During the quarter, all four managers once again delivered attractive positive performance. Ares gained 22.58%, Neuberger Berman returned 5.16%, Guggenheim rose by 4.73%, and Brown Brothers Harriman was up 4.12%. Even after an extremely challenging first quarter, all four managers finished the year in the black, led by Guggenheim’s 8.85% return, followed by Neuberger Berman at 6.52%, BBH at 6.10%, and Ares at 2.85%. (These returns are net of the management fees that each sub-advisor charges the fund.)
Following a muted September and October, performance during the latter part of the fourth quarter was strong as global risk assets rallied in November and December on the back of positive vaccine news, increased clarity of U.S. election results and positive third-quarter earnings reports. The portfolio’s BDC allocation led performance, as the industry experienced stronger-than-expected third-quarter earnings, and portfolio credit quality continued to stabilize and improve. As the liquidity and leverage backdrop improved, we deployed the majority of our cash position and tactically rotated the portfolio into investments still trading at attractive discounts. The portfolio’s Midstream and real estate investment trust (REIT) exposure also performed well during the quarter, as both sectors were buoyed by vaccine developments and investors looked through to a potential return to (modified) normalcy in 2021.
Brown Brothers Harriman
The recovery from the steep March sell-off gained more traction this quarter from positive vaccine news, better-than-expected financial performance from many industry sectors, and reduced U.S. election uncertainty. A light has been ignited at the end of the tunnel and it is getting brighter. As a result, credit spreads tightened 52 basis points (bps) for BBB-rated corporate bonds in the quarter, completing a full circle that brought 2020 year-end credit spreads right back to the same 2019 year-end level of 124 bps. The recovery in credit spreads for BB-rated corporate bonds involved a tightening of 117 bps for the fourth quarter, which brought 2020 year-end spreads to 265 bps and set a new record low yield of 3.2% for what we once called “high-yield bonds.” Securitized sectors such as asset-backed securities (ABS) and commercial mortgage-backed securities (CMBS), however, are starting 2021 at wider spread levels than last year. The sleeve seeks to achieve absolute return performance from investing in credit, not anticipating interest rate moves, and the 2.2-year duration of the portfolio limited potential gains this year from the sizable drop in Treasury yields. For context, the 2020 total return of the 1- to 3-year maturity segment of the Bloomberg Barclays U.S. Aggregate Bond Index was only 3.1% versus the 7.5% return for the whole index. In addition, the excess return over Treasuries for the 1- to 3-year segment and the index in 2020 was just 0 and 28 bps, respectively. In light of our duration positioning, we were pleased to produce such solid full-year results for clients.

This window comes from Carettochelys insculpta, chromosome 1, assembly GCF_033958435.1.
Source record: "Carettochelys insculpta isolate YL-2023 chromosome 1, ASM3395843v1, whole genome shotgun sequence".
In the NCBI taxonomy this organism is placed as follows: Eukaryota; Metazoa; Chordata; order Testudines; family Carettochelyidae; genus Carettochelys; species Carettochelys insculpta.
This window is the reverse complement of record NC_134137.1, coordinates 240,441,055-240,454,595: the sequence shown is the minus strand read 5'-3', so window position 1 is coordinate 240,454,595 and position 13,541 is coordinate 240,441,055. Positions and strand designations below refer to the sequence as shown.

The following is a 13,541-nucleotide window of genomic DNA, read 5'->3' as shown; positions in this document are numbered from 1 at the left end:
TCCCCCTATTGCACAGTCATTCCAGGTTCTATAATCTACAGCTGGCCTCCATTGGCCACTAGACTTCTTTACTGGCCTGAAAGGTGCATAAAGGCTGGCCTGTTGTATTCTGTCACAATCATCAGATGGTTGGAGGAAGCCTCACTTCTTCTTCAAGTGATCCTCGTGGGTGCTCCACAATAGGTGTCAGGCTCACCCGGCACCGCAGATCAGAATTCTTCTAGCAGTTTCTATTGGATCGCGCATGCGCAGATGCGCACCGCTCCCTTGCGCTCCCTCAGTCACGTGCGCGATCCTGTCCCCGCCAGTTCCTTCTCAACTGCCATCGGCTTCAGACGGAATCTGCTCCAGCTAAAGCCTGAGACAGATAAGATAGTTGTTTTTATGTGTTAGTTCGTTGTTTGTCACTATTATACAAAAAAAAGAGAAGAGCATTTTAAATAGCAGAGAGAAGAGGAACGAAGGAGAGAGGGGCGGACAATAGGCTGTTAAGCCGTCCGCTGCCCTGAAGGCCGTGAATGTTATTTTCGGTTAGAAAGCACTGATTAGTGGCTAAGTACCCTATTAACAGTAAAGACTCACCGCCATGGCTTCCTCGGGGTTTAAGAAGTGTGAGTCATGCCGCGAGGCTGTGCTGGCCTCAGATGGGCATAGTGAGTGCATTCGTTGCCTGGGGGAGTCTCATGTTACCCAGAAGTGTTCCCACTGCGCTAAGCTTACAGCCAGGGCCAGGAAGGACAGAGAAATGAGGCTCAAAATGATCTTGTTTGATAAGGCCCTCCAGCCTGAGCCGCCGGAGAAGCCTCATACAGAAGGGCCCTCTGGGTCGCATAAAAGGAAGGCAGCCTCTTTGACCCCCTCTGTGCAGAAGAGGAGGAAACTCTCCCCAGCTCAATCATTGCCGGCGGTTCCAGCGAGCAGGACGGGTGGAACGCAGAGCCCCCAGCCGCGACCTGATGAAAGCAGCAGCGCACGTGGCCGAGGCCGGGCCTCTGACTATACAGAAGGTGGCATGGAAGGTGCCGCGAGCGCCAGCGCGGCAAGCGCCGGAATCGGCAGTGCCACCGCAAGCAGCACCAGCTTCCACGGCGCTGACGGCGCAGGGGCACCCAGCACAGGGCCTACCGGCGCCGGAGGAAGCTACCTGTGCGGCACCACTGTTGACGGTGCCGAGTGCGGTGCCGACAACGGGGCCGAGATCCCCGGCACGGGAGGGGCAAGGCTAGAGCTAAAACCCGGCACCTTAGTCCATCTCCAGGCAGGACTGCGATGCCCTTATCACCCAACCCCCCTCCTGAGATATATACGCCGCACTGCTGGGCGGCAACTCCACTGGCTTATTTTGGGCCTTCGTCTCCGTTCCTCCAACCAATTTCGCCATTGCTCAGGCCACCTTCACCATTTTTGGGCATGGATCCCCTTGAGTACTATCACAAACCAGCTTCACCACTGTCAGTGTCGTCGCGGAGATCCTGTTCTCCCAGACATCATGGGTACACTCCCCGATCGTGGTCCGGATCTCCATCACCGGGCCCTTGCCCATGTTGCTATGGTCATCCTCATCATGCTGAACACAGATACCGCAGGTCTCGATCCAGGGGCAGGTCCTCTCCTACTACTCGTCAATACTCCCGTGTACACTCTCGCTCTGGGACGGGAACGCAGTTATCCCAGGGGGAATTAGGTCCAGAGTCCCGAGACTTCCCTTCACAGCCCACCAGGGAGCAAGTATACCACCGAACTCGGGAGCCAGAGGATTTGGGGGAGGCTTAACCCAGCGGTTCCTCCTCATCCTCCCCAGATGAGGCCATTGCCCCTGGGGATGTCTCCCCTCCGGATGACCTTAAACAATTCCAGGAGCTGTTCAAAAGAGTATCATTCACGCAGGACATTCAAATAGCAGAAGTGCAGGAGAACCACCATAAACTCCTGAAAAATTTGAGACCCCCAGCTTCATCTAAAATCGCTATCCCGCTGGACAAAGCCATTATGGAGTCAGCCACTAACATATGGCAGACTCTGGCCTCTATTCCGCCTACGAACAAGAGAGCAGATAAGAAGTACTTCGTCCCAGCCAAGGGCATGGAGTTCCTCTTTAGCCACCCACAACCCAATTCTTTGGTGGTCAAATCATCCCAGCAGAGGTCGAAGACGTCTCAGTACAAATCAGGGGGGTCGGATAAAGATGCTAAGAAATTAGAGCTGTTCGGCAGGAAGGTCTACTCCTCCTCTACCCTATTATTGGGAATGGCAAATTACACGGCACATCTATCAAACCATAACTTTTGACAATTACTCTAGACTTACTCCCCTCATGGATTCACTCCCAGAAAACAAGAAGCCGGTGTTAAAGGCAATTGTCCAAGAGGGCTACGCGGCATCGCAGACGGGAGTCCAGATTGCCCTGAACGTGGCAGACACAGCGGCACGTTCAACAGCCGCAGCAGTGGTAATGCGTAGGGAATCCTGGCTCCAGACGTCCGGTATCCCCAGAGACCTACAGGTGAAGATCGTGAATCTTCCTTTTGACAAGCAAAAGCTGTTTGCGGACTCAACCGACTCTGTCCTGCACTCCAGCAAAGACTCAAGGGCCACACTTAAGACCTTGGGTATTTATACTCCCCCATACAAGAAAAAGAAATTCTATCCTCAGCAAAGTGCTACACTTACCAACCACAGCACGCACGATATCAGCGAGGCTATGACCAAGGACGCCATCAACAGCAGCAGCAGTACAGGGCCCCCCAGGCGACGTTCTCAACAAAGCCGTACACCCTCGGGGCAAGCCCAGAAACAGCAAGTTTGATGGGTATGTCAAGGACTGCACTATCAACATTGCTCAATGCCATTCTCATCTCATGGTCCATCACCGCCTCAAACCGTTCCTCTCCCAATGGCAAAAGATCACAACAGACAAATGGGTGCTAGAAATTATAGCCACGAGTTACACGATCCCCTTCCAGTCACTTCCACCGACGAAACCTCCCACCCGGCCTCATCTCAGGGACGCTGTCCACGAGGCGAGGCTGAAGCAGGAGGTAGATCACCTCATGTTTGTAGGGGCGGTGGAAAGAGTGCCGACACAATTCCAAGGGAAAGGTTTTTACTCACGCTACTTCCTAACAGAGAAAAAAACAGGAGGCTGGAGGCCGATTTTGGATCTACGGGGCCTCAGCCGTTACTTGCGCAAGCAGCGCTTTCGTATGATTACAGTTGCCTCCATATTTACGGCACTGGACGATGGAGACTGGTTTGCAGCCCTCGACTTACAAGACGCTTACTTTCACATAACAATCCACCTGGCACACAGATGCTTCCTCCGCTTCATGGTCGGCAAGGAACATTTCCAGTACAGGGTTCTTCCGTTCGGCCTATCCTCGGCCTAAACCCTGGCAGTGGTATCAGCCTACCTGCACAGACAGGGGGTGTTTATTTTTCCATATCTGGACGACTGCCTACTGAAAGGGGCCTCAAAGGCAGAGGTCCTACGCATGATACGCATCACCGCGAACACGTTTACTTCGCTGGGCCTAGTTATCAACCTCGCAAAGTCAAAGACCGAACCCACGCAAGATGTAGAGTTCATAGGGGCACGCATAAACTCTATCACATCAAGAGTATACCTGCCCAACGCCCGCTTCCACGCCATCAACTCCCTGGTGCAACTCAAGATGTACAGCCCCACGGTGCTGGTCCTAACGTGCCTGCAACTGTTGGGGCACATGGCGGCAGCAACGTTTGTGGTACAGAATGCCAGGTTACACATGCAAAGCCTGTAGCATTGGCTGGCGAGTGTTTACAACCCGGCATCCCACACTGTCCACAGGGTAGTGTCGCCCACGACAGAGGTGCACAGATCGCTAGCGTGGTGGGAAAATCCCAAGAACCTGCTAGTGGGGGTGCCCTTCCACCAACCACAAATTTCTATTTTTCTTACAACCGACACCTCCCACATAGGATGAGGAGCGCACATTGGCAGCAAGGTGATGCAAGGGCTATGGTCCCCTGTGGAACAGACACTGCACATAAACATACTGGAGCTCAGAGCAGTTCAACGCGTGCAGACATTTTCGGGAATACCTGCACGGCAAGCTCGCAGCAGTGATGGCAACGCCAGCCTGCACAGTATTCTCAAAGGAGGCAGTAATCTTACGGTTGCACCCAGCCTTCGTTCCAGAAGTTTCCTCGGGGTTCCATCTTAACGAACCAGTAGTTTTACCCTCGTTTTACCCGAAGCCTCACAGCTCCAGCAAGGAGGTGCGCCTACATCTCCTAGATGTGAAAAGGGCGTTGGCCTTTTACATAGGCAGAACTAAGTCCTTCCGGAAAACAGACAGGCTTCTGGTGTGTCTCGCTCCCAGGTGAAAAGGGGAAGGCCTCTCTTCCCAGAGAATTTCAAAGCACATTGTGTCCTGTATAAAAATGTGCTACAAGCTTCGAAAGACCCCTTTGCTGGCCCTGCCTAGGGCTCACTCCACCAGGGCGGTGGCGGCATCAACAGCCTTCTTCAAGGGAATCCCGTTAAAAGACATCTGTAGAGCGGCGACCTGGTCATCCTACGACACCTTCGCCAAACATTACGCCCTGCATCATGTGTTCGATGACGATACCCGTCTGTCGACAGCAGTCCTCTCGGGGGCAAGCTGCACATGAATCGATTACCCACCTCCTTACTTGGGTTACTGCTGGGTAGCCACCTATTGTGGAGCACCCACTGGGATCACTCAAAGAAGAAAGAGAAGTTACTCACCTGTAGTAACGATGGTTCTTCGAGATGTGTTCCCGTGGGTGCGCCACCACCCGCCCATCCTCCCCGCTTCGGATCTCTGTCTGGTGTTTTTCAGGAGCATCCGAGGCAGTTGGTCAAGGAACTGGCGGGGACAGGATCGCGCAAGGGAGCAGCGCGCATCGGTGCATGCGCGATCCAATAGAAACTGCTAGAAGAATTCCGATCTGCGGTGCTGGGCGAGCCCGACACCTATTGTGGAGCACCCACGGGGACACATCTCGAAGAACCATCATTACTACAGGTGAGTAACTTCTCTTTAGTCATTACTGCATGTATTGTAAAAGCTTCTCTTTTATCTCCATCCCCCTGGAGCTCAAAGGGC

In our quarterly letters this year we have reiterated our confidence that credit fundamentals would eventually recover as the world economy began to evolve past the shock of COVID-19. We made no predictions on the timing of that rebound but felt that our focus on investing in durable businesses at appropriate valuations would see the portfolio through the incredible turmoil of the first half. The recovery in the second half of this year supported our conviction, as the reported financial results of our credits outpaced generally pessimistic market expectations. Credit markets also grew increasingly comfortable with the potential U.S. election outcome and the manageability of a second wave of virus infections. As we write this letter in early January, credit spreads are tightening further as Treasury yields are moving higher on expectations of additional fiscal stimulus actions, which is already impacting the performance of long duration bonds. We continue to find attractive opportunities in off-the-run and niche sectors of the corporate credit and structured product markets, while maintaining our valuation discipline in both purchases and sales. The sleeve has a yield of 4.59% and we feel optimistic about the return potential of the portfolio in 2021.
We continued to find attractive values during the fourth quarter and were actively trading to acquire higher yielding credits from new or repeat issuers, generally with shorter durations. Credit sales in the quarter were mainly executed to swap into these more attractive opportunities. Included below are descriptions of some notable additions to the portfolio.